At face value, the government guarantee seems like it would be all you need to know about the safety of bank deposits (provided you are not dealing with the high quality problem of having more than AUD250,000 in you bank account). When you look at the detail though, the role the government guarantee plays in underwriting the safety of bank deposits seems pretty limited, especially if you hold you deposit account with one of the larger ADIs. The first point to note is that the guarantee will only come into play if a series of conditions are met including that APRA consider that the ADI is insolvent and that the Treasurer determines that it is necessary.

In practice, recourse to the guarantee might be required for a small ADI heavily reliant on deposit funding but I suspect that this chain of events is extremely unlikely to play out for one of the bigger banks. That is partly because the risk of insolvency has been substantially reduced by higher CET1 requirements (for the larger ADI in particular) but also because the government now has a range of tools that allow it to bail-in rather than bail-out certain bank creditors that rank below depositors in the loss hierarchy. There are no great choices when dealing with troubled banks but my guess is that the authorities will choose bail-in over liquidation any time they are dealing with one of the larger ADIs.

If deposit preference rules, why doesn’t everyone do it?

Banking systems often seem to evolve in response to specific issues of the day rather than being the result of some grand design. So far as I can tell, it seems that the countries that have chosen not to pursue deposit preference have done so on the grounds that making deposits too safe dilutes market discipline and in the worst case invites moral hazard. That is very clearly the case in the choices that New Zealand has made (see above) and the resources they devote to the disclosure of information regarding the relative risk and strength of their banks.

I understand the theory being applied here and completely agree that market discipline should be encouraged while moral hazard is something to be avoided at all costs. That said, it does not seem reasonable to me to expect that the average bank deposit account holder is capable of making the risk assessments the theory requires, nor the capacity to bear the consequences of getting it wrong.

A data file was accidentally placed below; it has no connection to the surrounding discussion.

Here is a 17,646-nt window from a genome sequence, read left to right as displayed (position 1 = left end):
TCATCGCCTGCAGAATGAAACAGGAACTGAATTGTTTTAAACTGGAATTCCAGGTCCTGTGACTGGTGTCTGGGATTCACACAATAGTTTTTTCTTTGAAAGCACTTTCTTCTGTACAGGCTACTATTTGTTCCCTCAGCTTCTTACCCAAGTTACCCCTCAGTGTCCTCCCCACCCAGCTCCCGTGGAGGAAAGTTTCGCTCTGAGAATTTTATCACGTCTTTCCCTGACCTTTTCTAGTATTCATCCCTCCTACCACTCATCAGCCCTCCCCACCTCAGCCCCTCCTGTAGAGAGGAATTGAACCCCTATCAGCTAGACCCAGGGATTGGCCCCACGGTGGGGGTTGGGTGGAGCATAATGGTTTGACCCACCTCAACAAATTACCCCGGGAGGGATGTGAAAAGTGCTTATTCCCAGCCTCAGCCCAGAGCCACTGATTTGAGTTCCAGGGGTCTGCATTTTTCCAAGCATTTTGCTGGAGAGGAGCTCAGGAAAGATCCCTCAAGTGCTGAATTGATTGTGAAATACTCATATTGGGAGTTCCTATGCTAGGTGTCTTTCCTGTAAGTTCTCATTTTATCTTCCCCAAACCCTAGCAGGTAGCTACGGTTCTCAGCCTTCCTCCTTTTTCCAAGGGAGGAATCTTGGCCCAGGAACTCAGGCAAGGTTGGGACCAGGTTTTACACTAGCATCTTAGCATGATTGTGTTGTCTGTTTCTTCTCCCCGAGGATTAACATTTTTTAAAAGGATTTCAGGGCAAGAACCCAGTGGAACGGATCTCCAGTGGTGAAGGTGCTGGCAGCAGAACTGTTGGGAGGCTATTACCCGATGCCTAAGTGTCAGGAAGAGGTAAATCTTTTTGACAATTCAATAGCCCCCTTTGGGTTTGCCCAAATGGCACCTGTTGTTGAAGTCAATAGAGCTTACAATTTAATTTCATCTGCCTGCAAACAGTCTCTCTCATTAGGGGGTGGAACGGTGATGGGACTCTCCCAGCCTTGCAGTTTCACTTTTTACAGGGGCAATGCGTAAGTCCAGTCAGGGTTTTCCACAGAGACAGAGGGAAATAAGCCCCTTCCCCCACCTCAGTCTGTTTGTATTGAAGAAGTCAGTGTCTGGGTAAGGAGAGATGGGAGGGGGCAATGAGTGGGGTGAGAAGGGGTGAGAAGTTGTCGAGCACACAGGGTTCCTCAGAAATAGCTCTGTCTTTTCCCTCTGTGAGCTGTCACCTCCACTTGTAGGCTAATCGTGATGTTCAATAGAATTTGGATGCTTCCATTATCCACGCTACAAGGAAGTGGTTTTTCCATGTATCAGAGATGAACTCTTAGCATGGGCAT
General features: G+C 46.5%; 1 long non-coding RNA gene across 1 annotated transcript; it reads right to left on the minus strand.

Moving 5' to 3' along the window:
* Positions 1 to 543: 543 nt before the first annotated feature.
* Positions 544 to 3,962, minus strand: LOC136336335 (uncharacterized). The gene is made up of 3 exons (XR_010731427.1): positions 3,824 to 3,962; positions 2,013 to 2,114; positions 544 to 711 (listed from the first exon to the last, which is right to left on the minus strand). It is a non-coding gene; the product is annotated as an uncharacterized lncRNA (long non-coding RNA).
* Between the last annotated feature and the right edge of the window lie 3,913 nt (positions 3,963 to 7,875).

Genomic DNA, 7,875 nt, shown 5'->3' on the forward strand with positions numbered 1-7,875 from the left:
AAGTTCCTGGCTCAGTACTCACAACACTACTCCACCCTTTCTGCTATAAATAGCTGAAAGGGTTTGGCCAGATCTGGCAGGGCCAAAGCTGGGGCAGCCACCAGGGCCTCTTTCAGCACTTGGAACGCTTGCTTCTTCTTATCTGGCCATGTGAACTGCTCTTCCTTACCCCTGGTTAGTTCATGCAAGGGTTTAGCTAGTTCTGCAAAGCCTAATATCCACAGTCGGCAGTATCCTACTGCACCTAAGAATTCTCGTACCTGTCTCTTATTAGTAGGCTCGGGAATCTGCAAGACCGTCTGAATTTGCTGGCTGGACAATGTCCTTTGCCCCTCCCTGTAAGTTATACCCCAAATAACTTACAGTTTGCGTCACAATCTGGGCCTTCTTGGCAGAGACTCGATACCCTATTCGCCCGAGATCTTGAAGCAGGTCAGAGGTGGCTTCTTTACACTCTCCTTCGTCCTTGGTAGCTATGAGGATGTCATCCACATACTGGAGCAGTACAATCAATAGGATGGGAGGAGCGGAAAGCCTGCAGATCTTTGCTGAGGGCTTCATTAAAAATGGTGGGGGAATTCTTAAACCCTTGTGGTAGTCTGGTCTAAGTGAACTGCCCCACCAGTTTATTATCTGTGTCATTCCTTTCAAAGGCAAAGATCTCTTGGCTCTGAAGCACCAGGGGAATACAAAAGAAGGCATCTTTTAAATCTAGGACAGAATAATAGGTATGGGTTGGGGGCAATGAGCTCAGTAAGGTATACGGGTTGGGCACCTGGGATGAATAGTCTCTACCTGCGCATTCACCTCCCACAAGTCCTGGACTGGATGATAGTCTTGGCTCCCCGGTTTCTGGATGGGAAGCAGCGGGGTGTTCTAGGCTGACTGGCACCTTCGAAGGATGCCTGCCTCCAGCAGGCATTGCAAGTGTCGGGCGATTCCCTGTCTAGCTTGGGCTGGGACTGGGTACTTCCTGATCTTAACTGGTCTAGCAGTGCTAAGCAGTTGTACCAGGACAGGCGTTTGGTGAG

Bank deposits also function as one of the primary forms of money in most developed economies but need to be insulated from risk if they are to perform this role. Deposit preference not only helps to insulate this component of our money supply from risk, it also tends to transfer the risk to investors (debt and equity) who do have the skills and the capacity to assess and absorb it, thereby encouraging market discipline.

The point I am making here is very similar to the arguments that Grant Turner listed in favour of deposit protection in a paper published in the RBA Bulletin.

There are a number of reasons why authorities may seek to provide greater protection to depositors than to other creditors of banks. First, deposits are a critical part of the financial system because they facilitate economic transactions in a way that wholesale debt does not. Second, they are a primary form of saving for many individuals, losses on which may result in significant adversity for depositors who are unable to protect against this risk. These two characteristics also mean that deposits are typically the main source of funding for banks, especially for smaller institutions with limited access to wholesale funding markets. Third, non-deposit creditors are generally better placed than most depositors to assess and manage risk. Providing equivalent protection arrangements for non-deposit creditors would weaken market discipline and increase moral hazard.